FBI Reopens Search for Documents on Clinton-Lynch Secret Tarmac Meeting
The FBI is reopening its search for documents related to the secret tarmac meeting between former President Bill Clinton and then-Attorney General Loretta Lynch in June last year.
Lynch met with Bill Clinton at the same time the department she headed was conducting a criminal investigation of Hillary Clinton.
Some of the emails pertaining to the meeting became public on Aug. 4, when the American Center for Law and Justice (ACLJ) released a batch it obtained from the Department of Justice (DOJ) through a lawsuit.
Those emails showed that Lynch used a secret email for communications. They also showed that the DOJ worked with media outlets to downplay the story, that the White House was involved, and that some of the same officials who were involved in the coverup are now charged with investigating the meeting.
The FBI has previously denied having any documents related to the matter in response to a Freedom of Information document request filed by ACLJ.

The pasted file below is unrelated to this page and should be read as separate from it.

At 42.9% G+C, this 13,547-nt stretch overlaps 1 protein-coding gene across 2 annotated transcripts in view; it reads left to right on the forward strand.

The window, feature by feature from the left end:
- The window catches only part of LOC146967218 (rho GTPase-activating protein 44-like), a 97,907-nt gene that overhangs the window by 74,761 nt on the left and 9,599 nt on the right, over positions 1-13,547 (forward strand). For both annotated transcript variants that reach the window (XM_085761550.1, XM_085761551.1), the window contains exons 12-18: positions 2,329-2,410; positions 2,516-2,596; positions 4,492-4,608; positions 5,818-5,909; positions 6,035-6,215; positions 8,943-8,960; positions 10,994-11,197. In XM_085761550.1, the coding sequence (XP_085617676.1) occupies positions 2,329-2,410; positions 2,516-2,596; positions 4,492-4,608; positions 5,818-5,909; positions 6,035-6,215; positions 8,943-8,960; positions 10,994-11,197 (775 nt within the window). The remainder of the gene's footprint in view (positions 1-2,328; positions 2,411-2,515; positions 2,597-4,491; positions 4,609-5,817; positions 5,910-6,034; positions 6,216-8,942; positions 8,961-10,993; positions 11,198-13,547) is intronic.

But the emails received from the DOJ on Aug. 4 exposed that FBI officials were directly involved in the tarmac meeting coverup, and that the FBI lied about not having any documents.
On Tuesday, just a week after ACLJ publicly accused the FBI of lying, ACLJ received a letter from the FBI, which stated that the bureau now believes that “records potentially responsive to your request may exist.”
“While we appreciate that the FBI has reopened the case file and is now searching for documents responsive to our duly submitted FOIA request from more than a year ago, it stretches the bounds of credulity to suggest that the FBI bureaucracy just discovered that ‘potentially responsive’ records ‘may exist’ on its own accord,” Jordan Sekulow, the president of ACLJ, wrote in a statement.
Among the most significant findings in the Aug. 4 documents is a three-page email of talking points that was completely redacted. ACLJ is working to receive the contents of that email through legal means.
One of the lawyers mentioned in the redacted email was counsel for Lynch at the time of the tarmac meeting. That same lawyer is now the deputy council to the minority ranking member of the Senate Judiciary Committee, which is investigating the tarmac meeting, which presents a clear conflict of interest, Sekulow said on Fox News.
Compounding the issues revealed in the emails so far is former FBI Director James Comey’s testimony that Lynch attempted to influence the criminal investigation into Hillary Clinton. Lynch told Comey to call the investigation “a matter.”
The tarmac meeting was the deciding factor for Comey to act of his own will and update the public about the Clinton investigation during the 2016 presidential race.